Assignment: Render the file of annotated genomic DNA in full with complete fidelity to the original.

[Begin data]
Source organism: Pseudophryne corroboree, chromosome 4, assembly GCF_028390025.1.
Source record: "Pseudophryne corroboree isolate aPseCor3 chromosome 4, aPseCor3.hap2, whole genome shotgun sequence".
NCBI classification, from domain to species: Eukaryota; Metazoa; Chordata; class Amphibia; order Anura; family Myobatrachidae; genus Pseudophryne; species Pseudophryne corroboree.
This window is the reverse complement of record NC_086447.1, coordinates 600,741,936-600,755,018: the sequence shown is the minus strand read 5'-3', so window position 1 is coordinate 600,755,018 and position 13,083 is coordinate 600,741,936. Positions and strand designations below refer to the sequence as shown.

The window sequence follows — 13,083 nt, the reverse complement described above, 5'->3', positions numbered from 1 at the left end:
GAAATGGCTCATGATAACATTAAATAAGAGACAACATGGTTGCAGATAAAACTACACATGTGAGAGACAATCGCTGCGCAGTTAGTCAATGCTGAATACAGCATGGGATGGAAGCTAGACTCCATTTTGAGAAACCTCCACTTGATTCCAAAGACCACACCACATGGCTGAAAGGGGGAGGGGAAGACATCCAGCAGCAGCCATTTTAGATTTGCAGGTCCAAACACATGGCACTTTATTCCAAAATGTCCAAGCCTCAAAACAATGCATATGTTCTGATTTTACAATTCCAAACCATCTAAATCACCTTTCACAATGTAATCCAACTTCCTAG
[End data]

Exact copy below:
Source organism: Pseudophryne corroboree, chromosome 4, assembly GCF_028390025.1.
Source record: "Pseudophryne corroboree isolate aPseCor3 chromosome 4, aPseCor3.hap2, whole genome shotgun sequence".
NCBI classification, from domain to species: Eukaryota; Metazoa; Chordata; class Amphibia; order Anura; family Myobatrachidae; genus Pseudophryne; species Pseudophryne corroboree.
This window is the reverse complement of record NC_086447.1, coordinates 600,741,936-600,755,018: the sequence shown is the minus strand read 5'-3', so window position 1 is coordinate 600,755,018 and position 13,083 is coordinate 600,741,936. Positions and strand designations below refer to the sequence as shown.

The window sequence follows — 13,083 nt, the reverse complement described above, 5'->3', positions numbered from 1 at the left end:
GAAATGGCTCATGATAACATTAAATAAGAGACAACATGGTTGCAGATAAAACTACACATGTGAGAGACAATCGCTGCGCAGTTAGTCAATGCTGAATACAGCATGGGATGGAAGCTAGACTCCATTTTGAGAAACCTCCACTTGATTCCAAAGACCACACCACATGGCTGAAAGGGGGAGGGGAAGACATCCAGCAGCAGCCATTTTAGATTTGCAGGTCCAAACACATGGCACTTTATTCCAAAATGTCCAAGCCTCAAAACAATGCATATGTTCTGATTTTACAATTCCAAACCATCTAAATCACCTTTCACAATGTAATCCAACTTCCTAG